Residents express concerns about safety at meeting

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PARRISH — Citizens, including a council member and a dispatcher, voiced their concerns about the Parrish council's decision to suspend police dispatch and jail services on July 29 during Monday's meeting.

“I’m so disappointed because we know our officers better than anyone,” said Parrish dispatcher Tiffany Sanford. “We know how they work and they know us by our voices. What’s going to happen if they call Cordova when something happens and nobody can come.”

Mayor Heather Hall reiterated several times in the meeting that the Parrish Police Department is not closing. 

The town has contracted with the city of Cordova for jail and dispatch services. Police coverage will continue to be the responsibility of the Parrish Police Department. The town will also continue to operate its own municipal court.

Parrish council member Bubba Cagle said a situation occurred on the Fourth of July involving his family in which a dispatcher at another department struggled to understand the directions on how to get to their location.

“They thought at one point we were in Carbon Hill,” Cagle said. “It took 40 minutes for an officer from the county sheriff’s office to get to us.”

Hall apologized to Cagle for the problem, but she said Parrish didn’t have an officer on duty that day, and dispatch calls were being routed through the Walker County Sheriff’s Office.

“We let our officers off in order to save overtime,” Hall said. “We are in a financial crunch, and we are trying everything we can to get out of it.”

Several citizens then asked Hall at what risk such decisions were being made.

“I understand your concern, but we looked back over a five-year period in which our officers had not responded to one call on the Fourth of July, so we let them off in order to save over 48 hours in overtime,” Hall said. “We could go 100 years and never have an incident, but then you have that one year when something does happen. So we have already explained to our officers they will be here on the Fourth of July from now on.”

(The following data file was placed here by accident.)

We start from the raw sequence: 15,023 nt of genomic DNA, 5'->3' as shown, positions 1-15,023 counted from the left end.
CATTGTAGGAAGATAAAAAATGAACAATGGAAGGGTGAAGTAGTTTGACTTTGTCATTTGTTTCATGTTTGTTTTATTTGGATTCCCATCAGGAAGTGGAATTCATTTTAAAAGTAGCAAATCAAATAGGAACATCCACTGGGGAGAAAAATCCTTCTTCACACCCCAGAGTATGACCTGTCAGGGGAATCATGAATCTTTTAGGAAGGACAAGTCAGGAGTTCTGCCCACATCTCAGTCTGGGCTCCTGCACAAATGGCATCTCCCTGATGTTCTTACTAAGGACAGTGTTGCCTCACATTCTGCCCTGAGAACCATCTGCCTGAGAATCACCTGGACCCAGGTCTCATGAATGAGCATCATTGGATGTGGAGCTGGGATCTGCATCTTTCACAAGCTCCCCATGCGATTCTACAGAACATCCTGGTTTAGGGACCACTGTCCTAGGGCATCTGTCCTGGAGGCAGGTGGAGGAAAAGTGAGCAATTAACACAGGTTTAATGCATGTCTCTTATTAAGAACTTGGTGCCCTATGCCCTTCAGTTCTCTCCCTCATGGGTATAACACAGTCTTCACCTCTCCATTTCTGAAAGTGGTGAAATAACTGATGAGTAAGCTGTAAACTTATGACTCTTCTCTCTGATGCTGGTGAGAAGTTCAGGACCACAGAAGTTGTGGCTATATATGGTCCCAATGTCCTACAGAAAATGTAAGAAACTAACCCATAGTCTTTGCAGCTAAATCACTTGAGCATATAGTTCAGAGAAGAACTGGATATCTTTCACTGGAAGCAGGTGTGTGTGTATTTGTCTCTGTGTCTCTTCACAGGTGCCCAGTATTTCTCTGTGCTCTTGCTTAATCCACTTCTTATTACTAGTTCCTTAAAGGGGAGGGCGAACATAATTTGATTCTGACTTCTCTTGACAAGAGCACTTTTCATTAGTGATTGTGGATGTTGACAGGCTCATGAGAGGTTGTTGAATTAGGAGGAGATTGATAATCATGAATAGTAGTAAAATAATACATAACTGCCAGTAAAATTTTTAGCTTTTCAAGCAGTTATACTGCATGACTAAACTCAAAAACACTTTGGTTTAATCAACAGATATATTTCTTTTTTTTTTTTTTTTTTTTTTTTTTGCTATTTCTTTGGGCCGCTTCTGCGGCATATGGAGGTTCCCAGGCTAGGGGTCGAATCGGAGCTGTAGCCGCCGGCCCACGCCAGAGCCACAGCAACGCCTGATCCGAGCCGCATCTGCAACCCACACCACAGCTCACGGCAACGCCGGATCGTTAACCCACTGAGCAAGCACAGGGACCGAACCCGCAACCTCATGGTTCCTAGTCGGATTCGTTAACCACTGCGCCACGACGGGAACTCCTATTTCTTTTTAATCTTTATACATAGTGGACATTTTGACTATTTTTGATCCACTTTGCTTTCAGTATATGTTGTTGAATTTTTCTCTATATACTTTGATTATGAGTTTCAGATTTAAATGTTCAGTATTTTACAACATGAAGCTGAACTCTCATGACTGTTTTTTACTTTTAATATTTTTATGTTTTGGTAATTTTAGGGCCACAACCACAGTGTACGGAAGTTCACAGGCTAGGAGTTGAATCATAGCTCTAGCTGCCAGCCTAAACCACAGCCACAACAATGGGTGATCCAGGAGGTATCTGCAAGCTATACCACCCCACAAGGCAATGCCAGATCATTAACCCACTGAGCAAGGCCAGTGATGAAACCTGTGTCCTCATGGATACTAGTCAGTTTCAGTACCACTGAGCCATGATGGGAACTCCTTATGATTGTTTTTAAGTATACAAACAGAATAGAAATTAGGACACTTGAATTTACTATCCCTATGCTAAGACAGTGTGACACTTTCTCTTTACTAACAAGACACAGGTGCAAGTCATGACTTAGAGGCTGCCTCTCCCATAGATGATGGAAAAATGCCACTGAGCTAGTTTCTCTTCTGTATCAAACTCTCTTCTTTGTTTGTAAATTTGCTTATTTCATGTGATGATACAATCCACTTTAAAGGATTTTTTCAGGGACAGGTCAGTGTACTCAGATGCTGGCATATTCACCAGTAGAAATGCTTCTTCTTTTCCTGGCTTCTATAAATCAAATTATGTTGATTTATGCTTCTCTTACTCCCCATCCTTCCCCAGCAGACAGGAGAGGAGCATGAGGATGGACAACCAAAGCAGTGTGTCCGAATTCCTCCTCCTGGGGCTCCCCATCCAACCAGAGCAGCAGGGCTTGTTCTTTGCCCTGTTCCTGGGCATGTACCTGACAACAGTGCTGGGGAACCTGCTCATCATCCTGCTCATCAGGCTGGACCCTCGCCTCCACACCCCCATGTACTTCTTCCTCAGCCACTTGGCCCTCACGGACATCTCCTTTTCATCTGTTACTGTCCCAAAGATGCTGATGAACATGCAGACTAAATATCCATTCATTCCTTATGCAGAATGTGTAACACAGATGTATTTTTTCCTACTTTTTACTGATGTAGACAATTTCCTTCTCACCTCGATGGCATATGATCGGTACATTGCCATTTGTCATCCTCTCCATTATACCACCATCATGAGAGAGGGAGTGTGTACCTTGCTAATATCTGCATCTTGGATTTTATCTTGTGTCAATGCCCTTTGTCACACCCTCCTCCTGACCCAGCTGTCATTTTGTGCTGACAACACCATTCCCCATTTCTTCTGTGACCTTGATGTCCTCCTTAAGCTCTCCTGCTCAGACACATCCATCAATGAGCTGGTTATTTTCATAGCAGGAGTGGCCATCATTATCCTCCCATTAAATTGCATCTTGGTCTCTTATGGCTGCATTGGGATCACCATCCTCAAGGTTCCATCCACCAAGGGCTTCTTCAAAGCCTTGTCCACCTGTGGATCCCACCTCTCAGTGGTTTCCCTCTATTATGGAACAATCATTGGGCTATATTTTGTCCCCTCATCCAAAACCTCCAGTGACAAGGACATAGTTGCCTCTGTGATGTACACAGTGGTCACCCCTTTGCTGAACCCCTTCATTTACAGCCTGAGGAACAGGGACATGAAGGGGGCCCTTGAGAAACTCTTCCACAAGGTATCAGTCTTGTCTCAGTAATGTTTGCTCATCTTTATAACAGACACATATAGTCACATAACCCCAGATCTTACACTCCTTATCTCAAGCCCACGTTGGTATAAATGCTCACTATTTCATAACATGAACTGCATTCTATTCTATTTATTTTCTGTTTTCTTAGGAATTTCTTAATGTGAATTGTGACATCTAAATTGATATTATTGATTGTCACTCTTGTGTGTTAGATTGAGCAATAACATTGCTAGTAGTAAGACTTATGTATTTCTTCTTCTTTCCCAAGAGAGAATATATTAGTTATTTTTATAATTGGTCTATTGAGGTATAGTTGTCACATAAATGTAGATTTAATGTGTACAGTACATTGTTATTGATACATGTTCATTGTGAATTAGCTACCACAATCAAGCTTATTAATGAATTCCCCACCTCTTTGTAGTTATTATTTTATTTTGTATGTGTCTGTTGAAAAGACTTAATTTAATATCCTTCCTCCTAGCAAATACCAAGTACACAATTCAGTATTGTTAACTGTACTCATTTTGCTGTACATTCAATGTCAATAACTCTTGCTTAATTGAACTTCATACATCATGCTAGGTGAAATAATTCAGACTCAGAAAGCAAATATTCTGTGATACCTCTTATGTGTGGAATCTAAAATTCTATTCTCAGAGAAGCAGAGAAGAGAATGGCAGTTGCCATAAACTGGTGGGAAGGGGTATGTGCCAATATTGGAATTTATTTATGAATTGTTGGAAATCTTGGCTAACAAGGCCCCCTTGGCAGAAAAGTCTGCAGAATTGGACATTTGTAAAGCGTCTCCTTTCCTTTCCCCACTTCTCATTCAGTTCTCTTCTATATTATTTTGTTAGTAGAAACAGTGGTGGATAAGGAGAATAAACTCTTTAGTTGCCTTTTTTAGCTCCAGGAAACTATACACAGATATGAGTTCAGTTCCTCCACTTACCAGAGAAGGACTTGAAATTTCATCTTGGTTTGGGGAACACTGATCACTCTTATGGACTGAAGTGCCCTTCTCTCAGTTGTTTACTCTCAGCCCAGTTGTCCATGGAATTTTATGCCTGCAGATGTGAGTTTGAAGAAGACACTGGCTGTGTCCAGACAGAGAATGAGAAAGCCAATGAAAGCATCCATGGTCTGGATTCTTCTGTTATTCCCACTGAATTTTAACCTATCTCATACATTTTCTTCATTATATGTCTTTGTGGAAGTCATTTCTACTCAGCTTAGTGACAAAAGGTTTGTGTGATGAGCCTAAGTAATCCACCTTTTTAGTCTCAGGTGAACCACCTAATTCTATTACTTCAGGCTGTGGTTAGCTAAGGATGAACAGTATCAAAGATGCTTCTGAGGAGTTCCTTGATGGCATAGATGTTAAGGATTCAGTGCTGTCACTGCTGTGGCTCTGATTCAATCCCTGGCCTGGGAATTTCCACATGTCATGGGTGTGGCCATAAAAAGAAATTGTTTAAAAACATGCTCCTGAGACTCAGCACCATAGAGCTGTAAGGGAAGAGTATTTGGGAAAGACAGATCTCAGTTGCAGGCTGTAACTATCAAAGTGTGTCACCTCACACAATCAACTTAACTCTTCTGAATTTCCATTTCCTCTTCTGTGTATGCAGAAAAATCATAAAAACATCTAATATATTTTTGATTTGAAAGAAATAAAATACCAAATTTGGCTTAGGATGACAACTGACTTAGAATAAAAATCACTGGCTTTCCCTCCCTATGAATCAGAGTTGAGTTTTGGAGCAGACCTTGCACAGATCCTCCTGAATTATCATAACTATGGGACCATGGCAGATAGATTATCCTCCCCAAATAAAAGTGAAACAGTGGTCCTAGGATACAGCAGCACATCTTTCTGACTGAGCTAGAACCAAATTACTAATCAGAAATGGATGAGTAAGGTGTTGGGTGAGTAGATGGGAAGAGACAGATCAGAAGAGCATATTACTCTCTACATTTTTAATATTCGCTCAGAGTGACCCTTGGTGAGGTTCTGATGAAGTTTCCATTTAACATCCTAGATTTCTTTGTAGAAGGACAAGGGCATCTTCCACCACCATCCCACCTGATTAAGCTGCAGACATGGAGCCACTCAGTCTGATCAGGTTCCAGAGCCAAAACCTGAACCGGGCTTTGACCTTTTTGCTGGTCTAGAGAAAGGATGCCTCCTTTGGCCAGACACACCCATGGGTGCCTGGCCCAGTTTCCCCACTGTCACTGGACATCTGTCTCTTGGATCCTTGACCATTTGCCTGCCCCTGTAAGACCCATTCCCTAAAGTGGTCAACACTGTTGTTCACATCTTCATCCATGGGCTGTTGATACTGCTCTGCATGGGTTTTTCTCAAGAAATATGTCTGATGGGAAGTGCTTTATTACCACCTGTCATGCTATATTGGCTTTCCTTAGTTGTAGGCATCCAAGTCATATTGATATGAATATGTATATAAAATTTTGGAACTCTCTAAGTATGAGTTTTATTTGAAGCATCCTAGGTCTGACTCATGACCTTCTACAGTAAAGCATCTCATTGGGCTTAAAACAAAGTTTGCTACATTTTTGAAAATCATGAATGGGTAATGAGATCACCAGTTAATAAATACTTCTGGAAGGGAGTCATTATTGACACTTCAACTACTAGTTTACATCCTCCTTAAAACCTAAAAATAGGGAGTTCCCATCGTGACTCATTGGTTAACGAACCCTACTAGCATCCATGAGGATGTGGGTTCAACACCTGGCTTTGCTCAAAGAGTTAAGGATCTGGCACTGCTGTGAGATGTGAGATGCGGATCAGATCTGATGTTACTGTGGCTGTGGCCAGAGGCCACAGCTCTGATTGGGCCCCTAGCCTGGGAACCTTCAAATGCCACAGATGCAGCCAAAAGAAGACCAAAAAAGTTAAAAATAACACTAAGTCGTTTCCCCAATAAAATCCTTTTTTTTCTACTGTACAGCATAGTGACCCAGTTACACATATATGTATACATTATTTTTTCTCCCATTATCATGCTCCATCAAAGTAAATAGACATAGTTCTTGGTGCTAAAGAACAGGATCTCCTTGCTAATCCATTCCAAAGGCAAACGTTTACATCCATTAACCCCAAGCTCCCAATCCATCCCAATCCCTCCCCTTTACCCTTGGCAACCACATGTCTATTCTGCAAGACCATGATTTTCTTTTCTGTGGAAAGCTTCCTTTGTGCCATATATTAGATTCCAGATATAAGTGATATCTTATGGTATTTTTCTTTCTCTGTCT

Hall said Parrish had officers “on call” on the Fourth of July but for some reason no one was notified of the incident involving Cagle's family.

She said when Cordova starts dispatching for Parrish, those calls will be routed to a specific line, so the dispatcher will know it is a citizen from Parrish calling.

“You can say what you want about other dispatchers not knowing where you are, but we have dispatchers who currently work for our town who don’t know where some of our streets are because they're not from Parrish,” Hall said. “So dispatchers rely on you when you call on how to get to your location, or they rely on the police officers to know the location.”

Hall said at this time no calls have been routed through the Cordova dispatch office.

The incident call Cagle was referring to was routed through the Walker County Sheriff’s Office.

“We do not have 24/7 police coverage and haven’t had for the past six months now,” Hall said. “So any calls coming from the town of Parrish when we don’t have an officer or dispatcher on duty is currently being handled by the Walker County Sheriff’s Office.”